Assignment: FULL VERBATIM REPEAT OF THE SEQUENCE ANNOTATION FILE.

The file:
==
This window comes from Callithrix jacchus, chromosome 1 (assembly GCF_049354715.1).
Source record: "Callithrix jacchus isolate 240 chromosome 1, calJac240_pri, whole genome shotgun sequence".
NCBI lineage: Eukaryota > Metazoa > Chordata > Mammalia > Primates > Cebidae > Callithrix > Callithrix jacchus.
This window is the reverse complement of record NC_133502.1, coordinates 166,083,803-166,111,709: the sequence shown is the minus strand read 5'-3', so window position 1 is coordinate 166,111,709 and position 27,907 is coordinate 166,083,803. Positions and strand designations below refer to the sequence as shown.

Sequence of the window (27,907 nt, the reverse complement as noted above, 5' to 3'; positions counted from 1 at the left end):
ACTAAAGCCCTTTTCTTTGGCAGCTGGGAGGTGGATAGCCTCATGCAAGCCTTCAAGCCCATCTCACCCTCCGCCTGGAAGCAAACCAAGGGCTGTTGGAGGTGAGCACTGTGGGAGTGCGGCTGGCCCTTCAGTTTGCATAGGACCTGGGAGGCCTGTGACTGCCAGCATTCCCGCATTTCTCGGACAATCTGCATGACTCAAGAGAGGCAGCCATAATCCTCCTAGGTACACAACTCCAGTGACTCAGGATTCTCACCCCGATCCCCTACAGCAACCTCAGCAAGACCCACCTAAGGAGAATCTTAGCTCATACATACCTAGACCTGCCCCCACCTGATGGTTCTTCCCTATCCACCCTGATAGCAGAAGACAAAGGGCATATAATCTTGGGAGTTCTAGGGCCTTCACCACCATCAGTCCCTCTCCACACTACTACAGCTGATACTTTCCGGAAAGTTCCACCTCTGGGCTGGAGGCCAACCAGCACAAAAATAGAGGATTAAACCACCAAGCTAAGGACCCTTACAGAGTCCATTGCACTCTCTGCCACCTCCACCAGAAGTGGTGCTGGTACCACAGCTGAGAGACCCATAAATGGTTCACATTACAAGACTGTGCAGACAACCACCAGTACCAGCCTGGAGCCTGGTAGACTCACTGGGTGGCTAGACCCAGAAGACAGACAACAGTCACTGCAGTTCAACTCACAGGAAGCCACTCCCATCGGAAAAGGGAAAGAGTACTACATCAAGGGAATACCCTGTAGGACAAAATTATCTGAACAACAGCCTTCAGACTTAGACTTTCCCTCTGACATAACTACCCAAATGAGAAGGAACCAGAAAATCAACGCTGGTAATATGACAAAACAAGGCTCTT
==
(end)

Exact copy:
This window comes from Callithrix jacchus, chromosome 1 (assembly GCF_049354715.1).
Source record: "Callithrix jacchus isolate 240 chromosome 1, calJac240_pri, whole genome shotgun sequence".
NCBI lineage: Eukaryota > Metazoa > Chordata > Mammalia > Primates > Cebidae > Callithrix > Callithrix jacchus.
This window is the reverse complement of record NC_133502.1, coordinates 166,083,803-166,111,709: the sequence shown is the minus strand read 5'-3', so window position 1 is coordinate 166,111,709 and position 27,907 is coordinate 166,083,803. Positions and strand designations below refer to the sequence as shown.

Sequence of the window (27,907 nt, the reverse complement as noted above, 5' to 3'; positions counted from 1 at the left end):
ACTAAAGCCCTTTTCTTTGGCAGCTGGGAGGTGGATAGCCTCATGCAAGCCTTCAAGCCCATCTCACCCTCCGCCTGGAAGCAAACCAAGGGCTGTTGGAGGTGAGCACTGTGGGAGTGCGGCTGGCCCTTCAGTTTGCATAGGACCTGGGAGGCCTGTGACTGCCAGCATTCCCGCATTTCTCGGACAATCTGCATGACTCAAGAGAGGCAGCCATAATCCTCCTAGGTACACAACTCCAGTGACTCAGGATTCTCACCCCGATCCCCTACAGCAACCTCAGCAAGACCCACCTAAGGAGAATCTTAGCTCATACATACCTAGACCTGCCCCCACCTGATGGTTCTTCCCTATCCACCCTGATAGCAGAAGACAAAGGGCATATAATCTTGGGAGTTCTAGGGCCTTCACCACCATCAGTCCCTCTCCACACTACTACAGCTGATACTTTCCGGAAAGTTCCACCTCTGGGCTGGAGGCCAACCAGCACAAAAATAGAGGATTAAACCACCAAGCTAAGGACCCTTACAGAGTCCATTGCACTCTCTGCCACCTCCACCAGAAGTGGTGCTGGTACCACAGCTGAGAGACCCATAAATGGTTCACATTACAAGACTGTGCAGACAACCACCAGTACCAGCCTGGAGCCTGGTAGACTCACTGGGTGGCTAGACCCAGAAGACAGACAACAGTCACTGCAGTTCAACTCACAGGAAGCCACTCCCATCGGAAAAGGGAAAGAGTACTACATCAAGGGAATACCCTGTAGGACAAAATTATCTGAACAACAGCCTTCAGACTTAGACTTTCCCTCTGACATAACTACCCAAATGAGAAGGAACCAGAAAATCAACGCTGGTAATATGACAAAACAAGGCTCTT